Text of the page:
Neuroprotective effects of melatonin administration against chronic immobilization stress in rats.
Int J Physiol Pathophysiol Pharmacol. 2017 ;9(2):16-27. Epub 2017 Apr 15. PMID: 28533888
Asmaa Ms Gomaa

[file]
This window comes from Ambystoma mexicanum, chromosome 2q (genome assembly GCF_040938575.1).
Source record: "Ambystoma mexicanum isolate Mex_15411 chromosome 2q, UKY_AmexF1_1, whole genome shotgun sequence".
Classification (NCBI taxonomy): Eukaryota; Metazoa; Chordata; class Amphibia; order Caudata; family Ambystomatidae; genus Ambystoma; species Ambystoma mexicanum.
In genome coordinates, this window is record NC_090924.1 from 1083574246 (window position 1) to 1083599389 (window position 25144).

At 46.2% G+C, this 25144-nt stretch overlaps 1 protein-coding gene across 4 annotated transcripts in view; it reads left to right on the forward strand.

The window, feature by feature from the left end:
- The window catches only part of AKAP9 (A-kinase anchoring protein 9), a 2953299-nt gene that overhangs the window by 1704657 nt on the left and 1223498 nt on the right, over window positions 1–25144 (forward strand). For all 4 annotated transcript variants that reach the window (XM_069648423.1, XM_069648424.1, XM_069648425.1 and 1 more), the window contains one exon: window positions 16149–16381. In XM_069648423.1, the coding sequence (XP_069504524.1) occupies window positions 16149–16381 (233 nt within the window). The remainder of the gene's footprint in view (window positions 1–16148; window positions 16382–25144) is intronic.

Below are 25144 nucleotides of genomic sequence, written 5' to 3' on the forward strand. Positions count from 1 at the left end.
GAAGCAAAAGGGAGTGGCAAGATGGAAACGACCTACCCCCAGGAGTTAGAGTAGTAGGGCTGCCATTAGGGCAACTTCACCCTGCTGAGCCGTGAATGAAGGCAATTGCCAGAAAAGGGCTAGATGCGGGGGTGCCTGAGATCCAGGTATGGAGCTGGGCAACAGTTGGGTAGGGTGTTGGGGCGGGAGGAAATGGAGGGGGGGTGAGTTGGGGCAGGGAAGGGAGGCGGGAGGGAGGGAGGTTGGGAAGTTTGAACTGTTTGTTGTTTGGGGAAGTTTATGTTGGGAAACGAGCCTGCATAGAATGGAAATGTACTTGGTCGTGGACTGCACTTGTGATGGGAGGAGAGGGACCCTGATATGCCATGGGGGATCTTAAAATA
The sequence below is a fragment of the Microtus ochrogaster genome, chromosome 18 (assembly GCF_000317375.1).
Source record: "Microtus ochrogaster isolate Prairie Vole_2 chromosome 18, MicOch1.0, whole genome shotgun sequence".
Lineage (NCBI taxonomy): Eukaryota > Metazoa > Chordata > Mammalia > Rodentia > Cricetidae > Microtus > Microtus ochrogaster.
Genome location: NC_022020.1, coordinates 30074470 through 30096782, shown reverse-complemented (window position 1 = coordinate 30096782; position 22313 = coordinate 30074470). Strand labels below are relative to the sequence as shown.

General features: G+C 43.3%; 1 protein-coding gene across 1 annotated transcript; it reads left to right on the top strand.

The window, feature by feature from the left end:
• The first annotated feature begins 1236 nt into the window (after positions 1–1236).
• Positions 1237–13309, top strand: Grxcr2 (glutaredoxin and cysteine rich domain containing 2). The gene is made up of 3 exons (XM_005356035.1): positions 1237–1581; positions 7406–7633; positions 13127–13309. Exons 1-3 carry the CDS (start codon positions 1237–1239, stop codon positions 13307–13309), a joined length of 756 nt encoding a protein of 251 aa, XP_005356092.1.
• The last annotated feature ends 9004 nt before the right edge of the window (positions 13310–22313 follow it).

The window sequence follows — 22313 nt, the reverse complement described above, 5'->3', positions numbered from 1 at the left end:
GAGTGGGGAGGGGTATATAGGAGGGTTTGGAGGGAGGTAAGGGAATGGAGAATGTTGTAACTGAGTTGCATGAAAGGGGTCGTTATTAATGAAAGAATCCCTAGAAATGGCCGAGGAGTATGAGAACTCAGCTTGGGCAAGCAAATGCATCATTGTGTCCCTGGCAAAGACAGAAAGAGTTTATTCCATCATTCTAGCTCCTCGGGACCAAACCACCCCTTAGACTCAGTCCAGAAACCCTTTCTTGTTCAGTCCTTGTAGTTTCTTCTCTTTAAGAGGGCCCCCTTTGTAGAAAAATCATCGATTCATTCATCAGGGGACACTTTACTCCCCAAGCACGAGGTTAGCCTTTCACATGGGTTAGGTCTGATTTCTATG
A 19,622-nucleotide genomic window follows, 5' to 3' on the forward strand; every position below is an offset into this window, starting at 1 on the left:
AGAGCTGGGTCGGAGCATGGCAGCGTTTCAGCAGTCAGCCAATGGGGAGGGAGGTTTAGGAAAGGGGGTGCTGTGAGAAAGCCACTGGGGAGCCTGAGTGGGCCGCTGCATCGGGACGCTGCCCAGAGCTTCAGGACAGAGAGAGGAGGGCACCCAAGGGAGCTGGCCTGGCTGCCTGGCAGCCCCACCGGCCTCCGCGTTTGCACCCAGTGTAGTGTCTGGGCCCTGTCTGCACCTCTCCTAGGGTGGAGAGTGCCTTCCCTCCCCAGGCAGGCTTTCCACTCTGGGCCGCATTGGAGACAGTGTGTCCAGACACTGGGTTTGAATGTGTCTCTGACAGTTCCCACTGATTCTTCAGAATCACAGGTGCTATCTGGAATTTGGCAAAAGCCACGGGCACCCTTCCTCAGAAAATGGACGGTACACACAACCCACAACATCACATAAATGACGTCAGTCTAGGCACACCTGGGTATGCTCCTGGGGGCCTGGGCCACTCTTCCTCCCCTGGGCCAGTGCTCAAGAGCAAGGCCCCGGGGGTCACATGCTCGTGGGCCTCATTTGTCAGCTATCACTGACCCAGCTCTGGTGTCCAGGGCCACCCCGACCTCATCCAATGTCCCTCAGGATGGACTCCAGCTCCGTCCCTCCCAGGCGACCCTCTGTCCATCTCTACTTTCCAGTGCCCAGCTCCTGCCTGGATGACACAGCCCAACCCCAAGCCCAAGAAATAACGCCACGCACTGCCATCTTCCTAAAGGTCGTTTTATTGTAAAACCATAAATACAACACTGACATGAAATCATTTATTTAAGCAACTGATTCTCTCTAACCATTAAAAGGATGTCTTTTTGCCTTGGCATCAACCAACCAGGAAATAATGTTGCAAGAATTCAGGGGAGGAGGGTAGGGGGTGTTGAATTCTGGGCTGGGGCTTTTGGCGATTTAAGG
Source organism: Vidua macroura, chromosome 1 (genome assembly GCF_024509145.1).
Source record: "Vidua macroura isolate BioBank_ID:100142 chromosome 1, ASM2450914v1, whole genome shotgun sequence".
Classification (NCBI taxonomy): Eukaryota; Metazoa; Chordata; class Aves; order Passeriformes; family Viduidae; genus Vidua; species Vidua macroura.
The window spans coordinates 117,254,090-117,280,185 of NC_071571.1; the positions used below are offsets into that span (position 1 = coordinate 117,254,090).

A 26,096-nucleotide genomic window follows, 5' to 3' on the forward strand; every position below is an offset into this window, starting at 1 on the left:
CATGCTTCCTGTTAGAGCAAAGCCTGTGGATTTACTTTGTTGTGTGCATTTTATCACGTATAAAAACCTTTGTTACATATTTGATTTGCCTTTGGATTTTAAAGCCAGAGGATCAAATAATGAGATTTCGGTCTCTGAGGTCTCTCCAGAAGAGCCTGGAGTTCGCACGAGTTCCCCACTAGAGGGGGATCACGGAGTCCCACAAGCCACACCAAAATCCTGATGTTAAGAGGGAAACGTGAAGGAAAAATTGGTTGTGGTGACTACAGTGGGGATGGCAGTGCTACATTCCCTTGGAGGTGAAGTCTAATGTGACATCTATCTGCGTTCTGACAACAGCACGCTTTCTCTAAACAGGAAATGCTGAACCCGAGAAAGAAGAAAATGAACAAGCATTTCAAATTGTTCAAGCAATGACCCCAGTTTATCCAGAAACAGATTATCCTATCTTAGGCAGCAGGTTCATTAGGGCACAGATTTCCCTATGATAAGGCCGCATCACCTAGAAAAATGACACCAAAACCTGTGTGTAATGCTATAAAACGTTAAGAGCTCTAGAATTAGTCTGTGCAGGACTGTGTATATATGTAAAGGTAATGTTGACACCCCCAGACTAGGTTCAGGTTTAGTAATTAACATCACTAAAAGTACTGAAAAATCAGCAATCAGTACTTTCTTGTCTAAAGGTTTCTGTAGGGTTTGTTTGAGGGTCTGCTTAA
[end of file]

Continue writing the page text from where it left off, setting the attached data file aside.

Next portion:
Chronic stress can impair brain functions and play a well-known role in the development of stress-related disorders such as anxiety. Melatonin (Mel) is a neurohormone which regulate several physiological processes including mood and behavior. This experimental study was designed to evaluate the effect of Mel on chronic immobilization stress (CIS) for 6 weeks in rats and to elucidate its possible underlying mechanisms. Twenty-eight adult male Wistar albino rats were divided into four equal groups: the control group, the Mel-treated group which was injected daily with Mel (10 mg/kg/day; IP) for 6 weeks, the stressed group which was subjected to CIS protocol daily for 6 weeks, and the Mel-treated stressed group which was injected with Mel and concurrently exposed to CIS protocol for 6 weeks. The Mel-treated stressed group showed reduction of both relative adrenal weight and the serum corticosterone levels, suppression of the anxiety-like behavior, increased levels of serotonin, noradrenaline and oxytocin in the frontal cortex, and improved histopathological structure and decreased chromogranin A (CgA) protein expression in the frontal cortex when compared with the chronically stressed group. We concluded that Mel is anxiolytic and this effect was mediated in part by its ability to increase the central release of oxytocin and monoamines and to downregulate CgA protein expression in the frontal cortex.